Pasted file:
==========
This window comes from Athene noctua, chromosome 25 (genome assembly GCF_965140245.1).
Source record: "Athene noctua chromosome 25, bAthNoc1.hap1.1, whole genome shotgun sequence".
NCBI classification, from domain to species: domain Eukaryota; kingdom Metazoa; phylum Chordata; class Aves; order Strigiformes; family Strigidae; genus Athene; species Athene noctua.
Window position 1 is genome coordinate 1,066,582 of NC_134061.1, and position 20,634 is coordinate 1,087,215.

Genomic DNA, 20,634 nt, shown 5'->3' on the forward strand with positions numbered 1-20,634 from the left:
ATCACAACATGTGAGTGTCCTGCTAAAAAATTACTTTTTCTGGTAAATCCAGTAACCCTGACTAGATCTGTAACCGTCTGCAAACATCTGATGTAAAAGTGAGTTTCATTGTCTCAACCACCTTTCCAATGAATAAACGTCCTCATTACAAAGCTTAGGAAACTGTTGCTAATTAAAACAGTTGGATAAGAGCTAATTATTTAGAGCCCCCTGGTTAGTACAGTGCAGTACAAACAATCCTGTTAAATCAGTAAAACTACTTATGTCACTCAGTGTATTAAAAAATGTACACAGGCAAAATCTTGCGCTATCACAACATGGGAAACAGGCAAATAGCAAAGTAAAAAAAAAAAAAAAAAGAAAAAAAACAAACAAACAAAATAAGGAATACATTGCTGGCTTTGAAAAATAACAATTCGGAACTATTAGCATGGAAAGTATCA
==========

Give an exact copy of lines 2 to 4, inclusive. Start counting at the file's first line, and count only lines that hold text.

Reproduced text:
Source record: "Athene noctua chromosome 25, bAthNoc1.hap1.1, whole genome shotgun sequence".
NCBI classification, from domain to species: domain Eukaryota; kingdom Metazoa; phylum Chordata; class Aves; order Strigiformes; family Strigidae; genus Athene; species Athene noctua.
Window position 1 is genome coordinate 1,066,582 of NC_134061.1, and position 20,634 is coordinate 1,087,215.